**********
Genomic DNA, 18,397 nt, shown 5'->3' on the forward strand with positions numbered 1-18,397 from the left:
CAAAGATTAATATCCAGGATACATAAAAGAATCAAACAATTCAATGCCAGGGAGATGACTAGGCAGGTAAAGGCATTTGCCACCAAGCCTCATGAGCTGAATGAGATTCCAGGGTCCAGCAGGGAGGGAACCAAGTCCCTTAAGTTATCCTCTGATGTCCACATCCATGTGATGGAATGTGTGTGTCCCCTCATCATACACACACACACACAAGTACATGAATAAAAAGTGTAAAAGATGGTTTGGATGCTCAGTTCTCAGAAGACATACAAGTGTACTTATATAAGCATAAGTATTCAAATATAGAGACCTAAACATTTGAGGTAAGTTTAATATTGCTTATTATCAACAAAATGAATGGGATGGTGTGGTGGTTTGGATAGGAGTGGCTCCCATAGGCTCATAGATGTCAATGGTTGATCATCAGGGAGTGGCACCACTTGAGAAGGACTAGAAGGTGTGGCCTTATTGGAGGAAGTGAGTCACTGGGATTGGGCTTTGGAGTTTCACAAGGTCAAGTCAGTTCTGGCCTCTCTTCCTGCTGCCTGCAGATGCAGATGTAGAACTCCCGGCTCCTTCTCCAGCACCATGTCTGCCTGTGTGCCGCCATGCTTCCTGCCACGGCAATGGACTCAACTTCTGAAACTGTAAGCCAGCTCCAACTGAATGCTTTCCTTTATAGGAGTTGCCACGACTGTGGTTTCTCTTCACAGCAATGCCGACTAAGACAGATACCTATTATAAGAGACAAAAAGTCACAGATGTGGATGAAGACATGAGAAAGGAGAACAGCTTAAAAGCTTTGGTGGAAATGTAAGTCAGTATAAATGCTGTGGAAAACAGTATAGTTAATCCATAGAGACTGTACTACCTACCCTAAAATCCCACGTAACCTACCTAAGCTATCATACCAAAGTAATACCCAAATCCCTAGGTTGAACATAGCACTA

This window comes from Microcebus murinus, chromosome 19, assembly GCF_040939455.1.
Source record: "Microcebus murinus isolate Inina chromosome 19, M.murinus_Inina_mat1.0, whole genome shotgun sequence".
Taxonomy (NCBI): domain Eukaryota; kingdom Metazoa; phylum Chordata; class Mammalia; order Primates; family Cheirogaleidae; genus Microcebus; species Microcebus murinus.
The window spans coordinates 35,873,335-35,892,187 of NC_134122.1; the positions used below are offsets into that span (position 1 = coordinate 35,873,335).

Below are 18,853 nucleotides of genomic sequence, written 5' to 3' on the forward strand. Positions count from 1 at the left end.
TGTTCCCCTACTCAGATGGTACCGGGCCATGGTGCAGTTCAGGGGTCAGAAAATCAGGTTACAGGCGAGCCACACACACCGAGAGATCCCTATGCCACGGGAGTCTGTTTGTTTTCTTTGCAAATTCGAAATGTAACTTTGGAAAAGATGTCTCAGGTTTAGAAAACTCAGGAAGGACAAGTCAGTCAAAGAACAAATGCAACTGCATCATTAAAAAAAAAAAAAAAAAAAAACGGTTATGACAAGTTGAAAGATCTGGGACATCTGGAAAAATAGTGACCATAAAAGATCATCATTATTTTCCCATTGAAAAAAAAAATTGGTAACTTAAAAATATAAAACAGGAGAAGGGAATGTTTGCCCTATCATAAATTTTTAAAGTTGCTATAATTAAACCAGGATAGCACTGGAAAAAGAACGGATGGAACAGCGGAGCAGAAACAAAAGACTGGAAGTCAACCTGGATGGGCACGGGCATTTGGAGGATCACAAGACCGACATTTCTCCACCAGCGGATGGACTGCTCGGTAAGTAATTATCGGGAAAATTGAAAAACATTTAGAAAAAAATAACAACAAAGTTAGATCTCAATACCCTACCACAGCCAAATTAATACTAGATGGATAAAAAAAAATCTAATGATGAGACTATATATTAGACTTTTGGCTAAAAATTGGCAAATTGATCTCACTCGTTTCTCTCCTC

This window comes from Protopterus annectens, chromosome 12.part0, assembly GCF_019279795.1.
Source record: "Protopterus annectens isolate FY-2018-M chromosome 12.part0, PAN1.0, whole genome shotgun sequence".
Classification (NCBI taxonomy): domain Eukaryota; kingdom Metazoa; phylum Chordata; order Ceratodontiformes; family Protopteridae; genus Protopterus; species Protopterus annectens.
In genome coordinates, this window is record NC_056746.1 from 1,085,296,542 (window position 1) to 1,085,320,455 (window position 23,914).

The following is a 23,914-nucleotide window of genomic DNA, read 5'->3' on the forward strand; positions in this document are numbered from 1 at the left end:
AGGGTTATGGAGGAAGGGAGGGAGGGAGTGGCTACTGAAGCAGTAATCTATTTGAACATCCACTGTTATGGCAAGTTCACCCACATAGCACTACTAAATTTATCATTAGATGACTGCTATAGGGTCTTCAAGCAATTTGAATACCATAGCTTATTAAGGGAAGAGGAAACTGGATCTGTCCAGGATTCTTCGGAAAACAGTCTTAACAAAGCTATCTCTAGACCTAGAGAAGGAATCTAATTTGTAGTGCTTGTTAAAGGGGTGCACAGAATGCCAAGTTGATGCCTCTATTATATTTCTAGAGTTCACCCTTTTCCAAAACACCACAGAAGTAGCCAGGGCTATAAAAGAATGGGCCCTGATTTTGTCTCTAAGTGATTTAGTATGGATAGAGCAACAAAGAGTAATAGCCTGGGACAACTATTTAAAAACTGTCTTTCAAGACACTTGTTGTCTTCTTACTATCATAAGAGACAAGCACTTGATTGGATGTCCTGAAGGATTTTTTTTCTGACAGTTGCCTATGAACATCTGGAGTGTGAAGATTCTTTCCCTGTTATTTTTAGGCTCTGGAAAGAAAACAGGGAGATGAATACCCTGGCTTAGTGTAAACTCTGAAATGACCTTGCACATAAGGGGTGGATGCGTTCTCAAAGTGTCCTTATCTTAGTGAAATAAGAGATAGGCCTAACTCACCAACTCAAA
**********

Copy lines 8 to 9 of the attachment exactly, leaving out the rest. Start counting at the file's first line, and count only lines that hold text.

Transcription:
TGTTCCCCTACTCAGATGGTACCGGGCCATGGTGCAGTTCAGGGGTCAGAAAATCAGGTTACAGGCGAGCCACACACACCGAGAGATCCCTATGCCACGGGAGTCTGTTTGTTTTCTTTGCAAATTCGAAATGTAACTTTGGAAAAGATGTCTCAGGTTTAGAAAACTCAGGAAGGACAAGTCAGTCAAAGAACAAATGCAACTGCATCATTAAAAAAAAAAAAAAAAAAAAACGGTTATGACAAGTTGAAAGATCTGGGACATCTGGAAAAATAGTGACCATAAAAGATCATCATTATTTTCCCATTGAAAAAAAAAATTGGTAACTTAAAAATATAAAACAGGAGAAGGGAATGTTTGCCCTATCATAAATTTTTAAAGTTGCTATAATTAAACCAGGATAGCACTGGAAAAAGAACGGATGGAACAGCGGAGCAGAAACAAAAGACTGGAAGTCAACCTGGATGGGCACGGGCATTTGGAGGATCACAAGACCGACATTTCTCCACCAGCGGATGGACTGCTCGGTAAGTAATTATCGGGAAAATTGAAAAACATTTAGAAAAAAATAACAACAAAGTTAGATCTCAATACCCTACCACAGCCAAATTAATACTAGATGGATAAAAAAAAATCTAATGATGAGACTATATATTAGACTTTTGGCTAAAAATTGGCAAATTGATCTCACTCGTTTCTCTCCTC

This window comes from Protopterus annectens, chromosome 12.part0, assembly GCF_019279795.1.